Slouches towards Bethlehem to be born?

William Butler Yeats

 

 

Starting Another Year

The arms of John Churchill, 1st Duke of Marlbo...

The arms of John Churchill, 1st Duke of Marlborough, are encircled by both the Garter and the collar. (Photo credit: Wikipedia)

I think it very important to thank Jess for her wonderful article yesterday. She said many nice things about me, some of which are true. :-) Where she is really right, is the strain of writing a blog. I decided quite early that it was reasonable to post at least once a day, and while I have never really reconsidered, doing my 4-15 hundred words 7 times a week and 52 weeks a years has often been a strain. Part of that is the unrelieved gloom of the political situation. and part of that is my memory of a better America, where a man worried about his honor. The good thing is that I have found it still exists, you just don’t see it on TV. And not just us old Americans either. One of the lessons that Jessica brings us is that the generations coming after us, and indeed in England as well as America, are very much like we are. We definitely need to increase the tribe, but that can be done. We are not starting completely over.

And, never doubt that she is an integral part of this blog, her by-line hasn’t appeared much in the last few months, and there are reasons for that, I understand and agree with them, but without her, this blog would have gone under several times, when she has rescued me from the ‘Slough of Despond’. It will likely happen again. So, if you like what I write, remember what I told a distinguished contributor from her wonderful blog, All Along the Watchtower yesterday, ” A lot of it, which won’t surprise you, is Jess, more behind the scenes than I would prefer. Muse, partner, supporter, and more, I wouldn’t have made it this far without her.”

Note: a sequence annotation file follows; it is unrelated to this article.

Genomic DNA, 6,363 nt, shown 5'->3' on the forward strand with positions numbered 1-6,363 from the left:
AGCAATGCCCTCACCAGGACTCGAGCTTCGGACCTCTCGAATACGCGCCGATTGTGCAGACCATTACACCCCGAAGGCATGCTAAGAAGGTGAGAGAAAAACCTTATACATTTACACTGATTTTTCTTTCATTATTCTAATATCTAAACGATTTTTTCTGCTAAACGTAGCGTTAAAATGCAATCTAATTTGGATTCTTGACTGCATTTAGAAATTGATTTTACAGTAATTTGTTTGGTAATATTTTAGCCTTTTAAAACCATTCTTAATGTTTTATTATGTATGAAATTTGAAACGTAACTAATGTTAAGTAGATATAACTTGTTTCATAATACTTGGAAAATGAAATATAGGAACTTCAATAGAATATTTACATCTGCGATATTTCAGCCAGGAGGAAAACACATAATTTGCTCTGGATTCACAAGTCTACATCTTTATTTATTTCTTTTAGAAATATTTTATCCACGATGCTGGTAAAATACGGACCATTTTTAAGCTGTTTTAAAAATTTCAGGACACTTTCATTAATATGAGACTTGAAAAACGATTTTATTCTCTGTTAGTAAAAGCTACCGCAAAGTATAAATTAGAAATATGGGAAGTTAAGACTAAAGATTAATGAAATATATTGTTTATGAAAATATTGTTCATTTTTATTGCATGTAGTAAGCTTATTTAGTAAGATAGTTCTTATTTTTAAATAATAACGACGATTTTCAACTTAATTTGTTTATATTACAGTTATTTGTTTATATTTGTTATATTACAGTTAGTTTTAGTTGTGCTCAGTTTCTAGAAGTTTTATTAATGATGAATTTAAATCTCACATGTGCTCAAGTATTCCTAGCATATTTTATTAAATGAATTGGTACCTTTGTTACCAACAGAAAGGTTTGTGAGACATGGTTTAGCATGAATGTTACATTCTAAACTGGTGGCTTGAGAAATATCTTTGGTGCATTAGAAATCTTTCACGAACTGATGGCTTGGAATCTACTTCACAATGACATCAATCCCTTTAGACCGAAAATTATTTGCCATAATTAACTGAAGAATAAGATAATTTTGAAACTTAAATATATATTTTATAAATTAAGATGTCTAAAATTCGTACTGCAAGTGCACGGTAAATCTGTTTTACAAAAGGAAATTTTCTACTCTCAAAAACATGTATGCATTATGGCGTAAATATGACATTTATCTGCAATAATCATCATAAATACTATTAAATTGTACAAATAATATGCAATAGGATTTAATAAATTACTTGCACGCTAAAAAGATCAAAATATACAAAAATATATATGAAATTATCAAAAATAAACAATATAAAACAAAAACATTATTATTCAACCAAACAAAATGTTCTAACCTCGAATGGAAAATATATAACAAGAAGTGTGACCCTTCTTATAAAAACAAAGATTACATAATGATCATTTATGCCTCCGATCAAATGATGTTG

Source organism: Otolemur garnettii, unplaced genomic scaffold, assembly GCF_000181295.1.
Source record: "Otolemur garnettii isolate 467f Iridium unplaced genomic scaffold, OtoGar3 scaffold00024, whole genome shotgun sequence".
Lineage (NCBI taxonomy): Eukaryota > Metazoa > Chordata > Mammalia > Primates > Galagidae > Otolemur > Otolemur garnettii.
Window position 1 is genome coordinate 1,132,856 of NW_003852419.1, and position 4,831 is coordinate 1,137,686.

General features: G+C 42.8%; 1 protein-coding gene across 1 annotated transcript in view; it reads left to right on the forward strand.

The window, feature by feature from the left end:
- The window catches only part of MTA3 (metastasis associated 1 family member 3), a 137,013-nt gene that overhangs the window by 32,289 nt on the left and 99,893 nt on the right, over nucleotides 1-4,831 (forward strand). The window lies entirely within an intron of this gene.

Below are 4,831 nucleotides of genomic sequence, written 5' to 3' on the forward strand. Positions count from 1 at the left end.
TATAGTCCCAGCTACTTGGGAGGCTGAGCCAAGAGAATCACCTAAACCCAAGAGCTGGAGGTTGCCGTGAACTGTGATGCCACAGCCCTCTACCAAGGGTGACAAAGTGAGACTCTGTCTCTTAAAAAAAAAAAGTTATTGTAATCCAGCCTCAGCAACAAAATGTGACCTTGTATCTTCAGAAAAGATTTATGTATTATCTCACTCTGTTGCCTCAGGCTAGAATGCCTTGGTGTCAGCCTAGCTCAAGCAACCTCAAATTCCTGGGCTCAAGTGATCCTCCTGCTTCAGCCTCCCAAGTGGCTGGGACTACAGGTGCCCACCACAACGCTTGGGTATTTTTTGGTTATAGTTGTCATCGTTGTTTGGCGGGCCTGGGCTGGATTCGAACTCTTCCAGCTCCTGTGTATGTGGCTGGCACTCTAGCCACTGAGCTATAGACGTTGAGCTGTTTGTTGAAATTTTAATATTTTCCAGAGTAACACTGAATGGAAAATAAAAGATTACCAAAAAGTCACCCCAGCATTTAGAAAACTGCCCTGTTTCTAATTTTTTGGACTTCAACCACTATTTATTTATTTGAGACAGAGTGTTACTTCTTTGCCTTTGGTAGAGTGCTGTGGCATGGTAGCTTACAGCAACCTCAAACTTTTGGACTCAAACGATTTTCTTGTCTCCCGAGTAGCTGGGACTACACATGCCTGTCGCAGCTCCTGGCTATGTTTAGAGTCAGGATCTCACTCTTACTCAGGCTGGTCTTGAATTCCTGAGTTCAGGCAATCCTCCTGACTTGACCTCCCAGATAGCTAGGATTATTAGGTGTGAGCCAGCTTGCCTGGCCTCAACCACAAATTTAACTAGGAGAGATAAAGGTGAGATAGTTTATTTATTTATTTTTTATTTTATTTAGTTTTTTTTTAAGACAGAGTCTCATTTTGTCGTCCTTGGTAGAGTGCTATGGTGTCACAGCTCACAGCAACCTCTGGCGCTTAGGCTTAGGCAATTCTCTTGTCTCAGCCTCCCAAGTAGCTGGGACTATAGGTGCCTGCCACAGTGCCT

One of my hobbies (time-wasters, if you prefer) has become the real estate listings in the £ Daily Mail. No, I’m not seriously shopping but when you live in a world that was settled slightly over a hundred years ago, it is fun to look at houses that are a bit older. Like this one.

CLI140692_01_gal (1)

Click to embiggen

It’s in the village of Painswick in Gloucestershire, and it’s called Castle Halle. The description says it is the third castle on the site which records say was occupied by Saxon Thane Ernsige before the Conquest. It passed into the control of the Lords Talbot, and the final Talbot, John of Shrewsbury  demolished the castle in about 1442 and there are some traces remaining. Sir Henry Winston lived here until his death in 1618 and presumably raised his daughter, Sara, here. Sara made a pretty good marriage, marrying Sir Winston Churchill whose son, John Churchill, later the First Duke of Marlborough, who became Queen Anne’s great general, and whose family eventually brought us another Sir Winston, and intermarried into the Spencer’s as well, thus being ancestors of Princess Diana as well.

I don’t care what you say, you just can’t buy a house with a history like that like that in Nebraska :-) I would bet ours are a bit more energy-efficient though.

But, hey, it’s Sunday and we try most weekends to have a movie. So let’s start the fourth year right, with a John Wayne flick. How about War of the Wildcats, and while we watch it, maybe we should think about having an oil boom somewhere besides North Dakota and Texas.

Enjoy